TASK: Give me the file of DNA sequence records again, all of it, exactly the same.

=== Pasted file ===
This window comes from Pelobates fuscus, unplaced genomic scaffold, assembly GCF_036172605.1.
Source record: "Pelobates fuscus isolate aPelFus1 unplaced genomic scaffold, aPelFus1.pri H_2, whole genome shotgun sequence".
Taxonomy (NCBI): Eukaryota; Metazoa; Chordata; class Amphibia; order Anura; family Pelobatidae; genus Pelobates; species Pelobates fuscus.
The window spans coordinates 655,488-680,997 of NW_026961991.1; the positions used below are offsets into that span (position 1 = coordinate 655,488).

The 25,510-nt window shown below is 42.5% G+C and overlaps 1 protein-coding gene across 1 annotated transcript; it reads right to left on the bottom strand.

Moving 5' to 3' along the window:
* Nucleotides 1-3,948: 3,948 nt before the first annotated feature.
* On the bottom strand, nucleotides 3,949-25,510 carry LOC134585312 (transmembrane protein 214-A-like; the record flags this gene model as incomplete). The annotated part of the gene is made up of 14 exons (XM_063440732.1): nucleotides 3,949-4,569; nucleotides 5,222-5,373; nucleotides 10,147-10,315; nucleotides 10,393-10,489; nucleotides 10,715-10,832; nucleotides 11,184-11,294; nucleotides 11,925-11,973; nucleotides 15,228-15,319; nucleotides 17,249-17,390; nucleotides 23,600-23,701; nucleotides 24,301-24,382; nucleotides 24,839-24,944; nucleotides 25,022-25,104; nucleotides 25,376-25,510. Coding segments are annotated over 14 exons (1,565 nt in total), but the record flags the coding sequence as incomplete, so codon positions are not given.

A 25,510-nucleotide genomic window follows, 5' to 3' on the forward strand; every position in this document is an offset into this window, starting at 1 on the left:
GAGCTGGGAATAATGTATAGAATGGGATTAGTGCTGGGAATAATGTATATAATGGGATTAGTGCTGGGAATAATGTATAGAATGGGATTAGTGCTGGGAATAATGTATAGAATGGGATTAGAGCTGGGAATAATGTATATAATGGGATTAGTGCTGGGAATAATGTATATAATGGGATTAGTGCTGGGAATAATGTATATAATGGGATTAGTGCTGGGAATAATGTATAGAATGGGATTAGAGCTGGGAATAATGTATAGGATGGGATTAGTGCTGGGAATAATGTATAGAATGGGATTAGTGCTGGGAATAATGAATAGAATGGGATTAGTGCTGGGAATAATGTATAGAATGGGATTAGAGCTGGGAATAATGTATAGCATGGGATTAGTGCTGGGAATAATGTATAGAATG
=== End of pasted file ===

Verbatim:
This window comes from Pelobates fuscus, unplaced genomic scaffold, assembly GCF_036172605.1.
Source record: "Pelobates fuscus isolate aPelFus1 unplaced genomic scaffold, aPelFus1.pri H_2, whole genome shotgun sequence".
Taxonomy (NCBI): Eukaryota; Metazoa; Chordata; class Amphibia; order Anura; family Pelobatidae; genus Pelobates; species Pelobates fuscus.
The window spans coordinates 655,488-680,997 of NW_026961991.1; the positions used below are offsets into that span (position 1 = coordinate 655,488).

The 25,510-nt window shown below is 42.5% G+C and overlaps 1 protein-coding gene across 1 annotated transcript; it reads right to left on the bottom strand.

Moving 5' to 3' along the window:
* Nucleotides 1-3,948: 3,948 nt before the first annotated feature.
* On the bottom strand, nucleotides 3,949-25,510 carry LOC134585312 (transmembrane protein 214-A-like; the record flags this gene model as incomplete). The annotated part of the gene is made up of 14 exons (XM_063440732.1): nucleotides 3,949-4,569; nucleotides 5,222-5,373; nucleotides 10,147-10,315; nucleotides 10,393-10,489; nucleotides 10,715-10,832; nucleotides 11,184-11,294; nucleotides 11,925-11,973; nucleotides 15,228-15,319; nucleotides 17,249-17,390; nucleotides 23,600-23,701; nucleotides 24,301-24,382; nucleotides 24,839-24,944; nucleotides 25,022-25,104; nucleotides 25,376-25,510. Coding segments are annotated over 14 exons (1,565 nt in total), but the record flags the coding sequence as incomplete, so codon positions are not given.

A 25,510-nucleotide genomic window follows, 5' to 3' on the forward strand; every position in this document is an offset into this window, starting at 1 on the left:
GAGCTGGGAATAATGTATAGAATGGGATTAGTGCTGGGAATAATGTATATAATGGGATTAGTGCTGGGAATAATGTATAGAATGGGATTAGTGCTGGGAATAATGTATAGAATGGGATTAGAGCTGGGAATAATGTATATAATGGGATTAGTGCTGGGAATAATGTATATAATGGGATTAGTGCTGGGAATAATGTATATAATGGGATTAGTGCTGGGAATAATGTATAGAATGGGATTAGAGCTGGGAATAATGTATAGGATGGGATTAGTGCTGGGAATAATGTATAGAATGGGATTAGTGCTGGGAATAATGAATAGAATGGGATTAGTGCTGGGAATAATGTATAGAATGGGATTAGAGCTGGGAATAATGTATAGCATGGGATTAGTGCTGGGAATAATGTATAGAATG